Almost two years, I experimented with using the dominant color of a favicon to give a small icon a colorful background. And over the past week, I wrote some patches to incorporate this design into Firefox for Android!


The simple algorithm I wrote long ago was done in JS with canvas, but to use this in our native Android UI, it’s simplest to just do it in Java. Luckily, we already had a dominant color utility method in the tree, but creating a background and border with different saturation levels was trickier than I thought it would be. To solve this problem, I gave the ImageView a background drawable with a solid white interior and a gray border, then applied a transparent version of the dominant color as a color filter. This worked pretty well once I figured out which PorterDuff mode to use, but it made me appreciate the simplicity of CSS.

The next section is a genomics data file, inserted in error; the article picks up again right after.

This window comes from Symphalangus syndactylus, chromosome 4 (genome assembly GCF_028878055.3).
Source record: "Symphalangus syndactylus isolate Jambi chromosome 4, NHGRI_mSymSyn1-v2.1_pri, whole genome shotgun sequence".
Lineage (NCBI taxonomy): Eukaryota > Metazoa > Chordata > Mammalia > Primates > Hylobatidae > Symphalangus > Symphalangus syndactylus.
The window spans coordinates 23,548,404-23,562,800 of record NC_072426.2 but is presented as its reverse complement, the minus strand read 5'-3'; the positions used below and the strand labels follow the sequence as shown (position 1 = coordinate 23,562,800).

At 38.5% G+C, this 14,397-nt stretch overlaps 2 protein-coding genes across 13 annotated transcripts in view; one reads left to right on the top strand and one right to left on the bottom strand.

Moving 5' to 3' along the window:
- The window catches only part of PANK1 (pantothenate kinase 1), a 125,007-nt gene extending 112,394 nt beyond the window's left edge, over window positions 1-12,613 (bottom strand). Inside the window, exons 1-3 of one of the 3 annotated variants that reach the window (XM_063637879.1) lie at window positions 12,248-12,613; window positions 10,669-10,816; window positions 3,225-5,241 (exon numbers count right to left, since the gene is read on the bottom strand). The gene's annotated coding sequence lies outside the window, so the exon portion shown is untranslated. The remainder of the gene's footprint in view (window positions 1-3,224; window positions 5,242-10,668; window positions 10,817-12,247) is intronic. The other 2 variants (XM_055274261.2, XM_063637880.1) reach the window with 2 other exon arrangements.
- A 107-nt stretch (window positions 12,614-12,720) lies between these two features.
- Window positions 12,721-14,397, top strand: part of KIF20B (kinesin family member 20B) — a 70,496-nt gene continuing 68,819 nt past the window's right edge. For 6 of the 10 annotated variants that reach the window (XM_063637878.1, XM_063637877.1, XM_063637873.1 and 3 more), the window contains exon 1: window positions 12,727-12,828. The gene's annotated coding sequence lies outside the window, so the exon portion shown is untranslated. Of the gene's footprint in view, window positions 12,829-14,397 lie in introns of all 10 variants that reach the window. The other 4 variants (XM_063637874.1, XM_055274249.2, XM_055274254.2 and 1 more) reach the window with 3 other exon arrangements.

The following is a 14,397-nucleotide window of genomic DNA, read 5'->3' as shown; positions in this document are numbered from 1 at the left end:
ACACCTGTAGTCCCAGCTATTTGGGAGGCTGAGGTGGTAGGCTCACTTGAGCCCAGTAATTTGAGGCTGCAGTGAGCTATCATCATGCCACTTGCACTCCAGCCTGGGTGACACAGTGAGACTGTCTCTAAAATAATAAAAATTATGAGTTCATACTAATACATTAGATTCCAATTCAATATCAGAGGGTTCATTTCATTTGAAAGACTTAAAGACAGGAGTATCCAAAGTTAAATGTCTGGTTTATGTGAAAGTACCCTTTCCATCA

When testing with various icons, I found that our dominant color algorithm could use some improvement. Our Java algorithm is different than the one I experimented with in JS mainly because it uses the HSV color model as opposed to RGB. Instead of counting every distinct color, we split the range of hues into different bins and find the bin that holds the most colors. For the winning bin, we compute the average H, S, and V values within that bin, and return that as the dominant color. To make sure we only return colorful colors, we ignore transparent pixels, as well as pixels that are close enough to black or white. This simple algorithm may not be perfect, but it works pretty well for us, especially for small favicons.

As an interesting bit of history, after I blogged about my dominant color experiment, Mardak wrote an add-on that used an improved version of my JS snippet. At the time, Wes saw this add-on and incorporated the code into XUL Fennec to create icons for homescreen shortcuts. During the Fennec Native rewrite, Wes reimplemented this feature in Java, and that’s the code I found myself in last week. And for those interested in a more robust solution implemented in JS, there’s actually a toolkit service that does this now.